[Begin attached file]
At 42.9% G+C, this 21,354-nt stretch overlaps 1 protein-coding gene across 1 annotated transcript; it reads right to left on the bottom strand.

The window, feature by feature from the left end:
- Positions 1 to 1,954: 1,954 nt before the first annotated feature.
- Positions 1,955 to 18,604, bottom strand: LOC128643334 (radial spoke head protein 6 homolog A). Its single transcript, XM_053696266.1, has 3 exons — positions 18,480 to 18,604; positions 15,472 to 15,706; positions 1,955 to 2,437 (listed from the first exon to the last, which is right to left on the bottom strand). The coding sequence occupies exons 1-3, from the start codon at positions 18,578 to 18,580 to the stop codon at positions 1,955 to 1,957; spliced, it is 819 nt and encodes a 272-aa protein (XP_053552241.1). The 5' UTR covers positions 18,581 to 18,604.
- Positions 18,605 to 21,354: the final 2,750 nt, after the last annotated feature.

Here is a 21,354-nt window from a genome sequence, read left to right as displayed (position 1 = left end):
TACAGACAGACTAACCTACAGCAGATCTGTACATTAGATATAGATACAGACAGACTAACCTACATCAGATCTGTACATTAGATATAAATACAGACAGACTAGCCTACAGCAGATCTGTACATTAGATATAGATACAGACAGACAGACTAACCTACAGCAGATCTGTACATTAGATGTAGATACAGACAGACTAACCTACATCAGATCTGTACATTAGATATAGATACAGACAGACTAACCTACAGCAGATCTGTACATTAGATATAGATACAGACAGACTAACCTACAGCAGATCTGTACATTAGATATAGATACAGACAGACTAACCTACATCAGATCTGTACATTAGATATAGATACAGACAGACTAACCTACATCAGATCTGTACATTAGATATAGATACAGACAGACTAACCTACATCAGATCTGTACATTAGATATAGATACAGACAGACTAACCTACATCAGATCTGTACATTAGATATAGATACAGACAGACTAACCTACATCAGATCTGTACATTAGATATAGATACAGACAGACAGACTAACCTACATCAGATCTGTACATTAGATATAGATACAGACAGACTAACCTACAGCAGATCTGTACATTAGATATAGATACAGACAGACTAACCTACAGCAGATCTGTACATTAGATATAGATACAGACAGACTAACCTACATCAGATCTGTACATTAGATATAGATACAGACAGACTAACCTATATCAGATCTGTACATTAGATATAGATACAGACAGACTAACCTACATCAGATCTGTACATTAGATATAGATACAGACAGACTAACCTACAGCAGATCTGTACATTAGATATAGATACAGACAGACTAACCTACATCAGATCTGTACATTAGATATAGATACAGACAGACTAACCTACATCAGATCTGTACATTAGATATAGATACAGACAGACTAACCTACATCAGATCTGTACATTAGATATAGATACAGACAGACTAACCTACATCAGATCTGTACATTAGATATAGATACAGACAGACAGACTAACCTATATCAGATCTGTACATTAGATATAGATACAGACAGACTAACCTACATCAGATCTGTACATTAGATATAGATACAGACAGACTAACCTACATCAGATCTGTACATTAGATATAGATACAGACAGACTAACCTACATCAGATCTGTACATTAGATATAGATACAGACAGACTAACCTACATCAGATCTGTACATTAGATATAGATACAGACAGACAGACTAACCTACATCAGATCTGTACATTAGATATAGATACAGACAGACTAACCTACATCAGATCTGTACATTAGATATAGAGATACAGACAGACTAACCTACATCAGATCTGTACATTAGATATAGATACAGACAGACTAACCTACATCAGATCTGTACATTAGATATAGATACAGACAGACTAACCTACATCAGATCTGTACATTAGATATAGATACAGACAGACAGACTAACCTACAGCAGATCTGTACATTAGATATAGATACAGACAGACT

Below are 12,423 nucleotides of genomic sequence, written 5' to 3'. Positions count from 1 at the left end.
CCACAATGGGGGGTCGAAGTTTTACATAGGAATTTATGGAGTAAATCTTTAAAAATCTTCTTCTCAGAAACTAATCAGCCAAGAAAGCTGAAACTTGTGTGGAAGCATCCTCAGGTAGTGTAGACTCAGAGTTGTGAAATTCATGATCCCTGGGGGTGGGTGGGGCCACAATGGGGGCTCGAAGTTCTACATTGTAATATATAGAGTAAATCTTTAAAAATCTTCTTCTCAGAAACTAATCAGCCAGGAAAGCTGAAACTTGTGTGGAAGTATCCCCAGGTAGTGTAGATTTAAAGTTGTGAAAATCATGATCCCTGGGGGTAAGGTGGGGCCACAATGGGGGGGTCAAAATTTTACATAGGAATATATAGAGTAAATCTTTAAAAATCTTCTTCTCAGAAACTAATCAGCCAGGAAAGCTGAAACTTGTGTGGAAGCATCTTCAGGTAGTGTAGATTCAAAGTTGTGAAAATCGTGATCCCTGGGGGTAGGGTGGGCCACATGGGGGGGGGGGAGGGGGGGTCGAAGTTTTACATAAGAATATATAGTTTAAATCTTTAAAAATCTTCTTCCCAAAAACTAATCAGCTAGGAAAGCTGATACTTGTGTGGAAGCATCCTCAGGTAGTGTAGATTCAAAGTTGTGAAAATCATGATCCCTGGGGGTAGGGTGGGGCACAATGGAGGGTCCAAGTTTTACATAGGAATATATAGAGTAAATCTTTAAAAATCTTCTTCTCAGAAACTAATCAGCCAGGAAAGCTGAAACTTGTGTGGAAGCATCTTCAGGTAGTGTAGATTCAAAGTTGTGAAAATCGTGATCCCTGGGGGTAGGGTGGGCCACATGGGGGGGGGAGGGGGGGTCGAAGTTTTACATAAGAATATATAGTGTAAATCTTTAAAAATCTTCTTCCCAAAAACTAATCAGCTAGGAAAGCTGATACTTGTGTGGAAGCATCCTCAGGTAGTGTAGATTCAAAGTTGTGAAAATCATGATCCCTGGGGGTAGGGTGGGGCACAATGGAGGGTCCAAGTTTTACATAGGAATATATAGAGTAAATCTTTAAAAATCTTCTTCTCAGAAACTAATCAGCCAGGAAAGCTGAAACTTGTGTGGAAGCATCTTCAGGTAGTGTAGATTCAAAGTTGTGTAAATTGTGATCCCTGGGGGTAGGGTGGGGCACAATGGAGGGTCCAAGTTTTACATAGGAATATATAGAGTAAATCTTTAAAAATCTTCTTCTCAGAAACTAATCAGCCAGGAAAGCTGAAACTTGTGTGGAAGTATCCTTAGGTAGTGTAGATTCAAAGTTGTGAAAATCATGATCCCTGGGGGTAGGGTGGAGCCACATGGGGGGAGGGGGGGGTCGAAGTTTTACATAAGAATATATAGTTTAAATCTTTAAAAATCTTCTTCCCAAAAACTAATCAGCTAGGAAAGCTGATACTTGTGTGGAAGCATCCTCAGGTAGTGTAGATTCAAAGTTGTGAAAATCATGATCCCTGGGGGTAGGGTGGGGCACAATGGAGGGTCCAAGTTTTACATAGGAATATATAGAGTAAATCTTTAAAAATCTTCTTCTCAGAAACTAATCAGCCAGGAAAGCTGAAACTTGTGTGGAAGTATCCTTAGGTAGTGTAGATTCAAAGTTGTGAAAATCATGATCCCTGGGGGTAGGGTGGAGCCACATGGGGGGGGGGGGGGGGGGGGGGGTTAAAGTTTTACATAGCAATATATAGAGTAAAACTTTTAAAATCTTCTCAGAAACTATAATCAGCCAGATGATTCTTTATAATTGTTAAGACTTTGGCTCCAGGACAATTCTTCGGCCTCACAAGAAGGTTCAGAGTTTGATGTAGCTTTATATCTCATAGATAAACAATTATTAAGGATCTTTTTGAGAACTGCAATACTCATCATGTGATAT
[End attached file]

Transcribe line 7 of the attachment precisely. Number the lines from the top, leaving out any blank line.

TACAGACAGACTAACCTACAGCAGATCTGTACATTAGATATAGATACAGACAGACTAACCTACATCAGATCTGTACATTAGATATAAATACAGACAGACTAGCCTACAGCAGATCTGTACATTAGATATAGATACAGACAGACAGACTAACCTACAGCAGATCTGTACATTAGATGTAGATACAGACAGACTAACCTACATCAGATCTGTACATTAGATATAGATACAGACAGACTAACCTACAGCAGATCTGTACATTAGATATAGATACAGACAGACTAACCTACAGCAGATCTGTACATTAGATATAGATACAGACAGACTAACCTACATCAGATCTGTACATTAGATATAGATACAGACAGACTAACCTACATCAGATCTGTACATTAGATATAGATACAGACAGACTAACCTACATCAGATCTGTACATTAGATATAGATACAGACAGACTAACCTACATCAGATCTGTACATTAGATATAGATACAGACAGACTAACCTACATCAGATCTGTACATTAGATATAGATACAGACAGACAGACTAACCTACATCAGATCTGTACATTAGATATAGATACAGACAGACTAACCTACAGCAGATCTGTACATTAGATATAGATACAGACAGACTAACCTACAGCAGATCTGTACATTAGATATAGATACAGACAGACTAACCTACATCAGATCTGTACATTAGATATAGATACAGACAGACTAACCTATATCAGATCTGTACATTAGATATAGATACAGACAGACTAACCTACATCAGATCTGTACATTAGATATAGATACAGACAGACTAACCTACAGCAGATCTGTACATTAGATATAGATACAGACAGACTAACCTACATCAGATCTGTACATTAGATATAGATACAGACAGACTAACCTACATCAGATCTGTACATTAGATATAGATACAGACAGACTAACCTACATCAGATCTGTACATTAGATATAGATACAGACAGACTAACCTACATCAGATCTGTACATTAGATATAGATACAGACAGACAGACTAACCTATATCAGATCTGTACATTAGATATAGATACAGACAGACTAACCTACATCAGATCTGTACATTAGATATAGATACAGACAGACTAACCTACATCAGATCTGTACATTAGATATAGATACAGACAGACTAACCTACATCAGATCTGTACATTAGATATAGATACAGACAGACTAACCTACATCAGATCTGTACATTAGATATAGATACAGACAGACAGACTAACCTACATCAGATCTGTACATTAGATATAGATACAGACAGACTAACCTACATCAGATCTGTACATTAGATATAGAGATACAGACAGACTAACCTACATCAGATCTGTACATTAGATATAGATACAGACAGACTAACCTACATCAGATCTGTACATTAGATATAGATACAGACAGACTAACCTACATCAGATCTGTACATTAGATATAGATACAGACAGACAGACTAACCTACAGCAGATCTGTACATTAGATATAGATACAGACAGACT